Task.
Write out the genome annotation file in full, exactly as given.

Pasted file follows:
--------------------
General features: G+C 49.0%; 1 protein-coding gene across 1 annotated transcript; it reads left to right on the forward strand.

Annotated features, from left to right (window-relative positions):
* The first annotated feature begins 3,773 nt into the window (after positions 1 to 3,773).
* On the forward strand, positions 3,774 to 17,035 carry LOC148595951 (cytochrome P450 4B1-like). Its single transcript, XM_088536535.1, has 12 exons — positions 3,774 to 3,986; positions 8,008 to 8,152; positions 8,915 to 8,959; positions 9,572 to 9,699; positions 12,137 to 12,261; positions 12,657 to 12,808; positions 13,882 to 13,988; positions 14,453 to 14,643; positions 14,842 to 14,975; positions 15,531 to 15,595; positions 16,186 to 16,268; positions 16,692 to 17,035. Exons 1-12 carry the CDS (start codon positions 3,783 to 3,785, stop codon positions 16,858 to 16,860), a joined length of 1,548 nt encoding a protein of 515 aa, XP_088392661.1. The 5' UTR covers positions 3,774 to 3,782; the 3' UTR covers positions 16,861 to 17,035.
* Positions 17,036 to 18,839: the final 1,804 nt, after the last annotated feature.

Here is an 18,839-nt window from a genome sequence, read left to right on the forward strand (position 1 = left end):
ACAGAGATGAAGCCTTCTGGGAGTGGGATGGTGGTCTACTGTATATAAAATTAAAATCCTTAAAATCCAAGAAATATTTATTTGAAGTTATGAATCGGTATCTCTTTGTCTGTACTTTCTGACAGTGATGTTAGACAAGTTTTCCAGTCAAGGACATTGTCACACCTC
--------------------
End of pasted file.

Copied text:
General features: G+C 49.0%; 1 protein-coding gene across 1 annotated transcript; it reads left to right on the forward strand.

Annotated features, from left to right (window-relative positions):
* The first annotated feature begins 3,773 nt into the window (after positions 1 to 3,773).
* On the forward strand, positions 3,774 to 17,035 carry LOC148595951 (cytochrome P450 4B1-like). Its single transcript, XM_088536535.1, has 12 exons — positions 3,774 to 3,986; positions 8,008 to 8,152; positions 8,915 to 8,959; positions 9,572 to 9,699; positions 12,137 to 12,261; positions 12,657 to 12,808; positions 13,882 to 13,988; positions 14,453 to 14,643; positions 14,842 to 14,975; positions 15,531 to 15,595; positions 16,186 to 16,268; positions 16,692 to 17,035. Exons 1-12 carry the CDS (start codon positions 3,783 to 3,785, stop codon positions 16,858 to 16,860), a joined length of 1,548 nt encoding a protein of 515 aa, XP_088392661.1. The 5' UTR covers positions 3,774 to 3,782; the 3' UTR covers positions 16,861 to 17,035.
* Positions 17,036 to 18,839: the final 1,804 nt, after the last annotated feature.

Here is an 18,839-nt window from a genome sequence, read left to right on the forward strand (position 1 = left end):
ACAGAGATGAAGCCTTCTGGGAGTGGGATGGTGGTCTACTGTATATAAAATTAAAATCCTTAAAATCCAAGAAATATTTATTTGAAGTTATGAATCGGTATCTCTTTGTCTGTACTTTCTGACAGTGATGTTAGACAAGTTTTCCAGTCAAGGACATTGTCACACCTC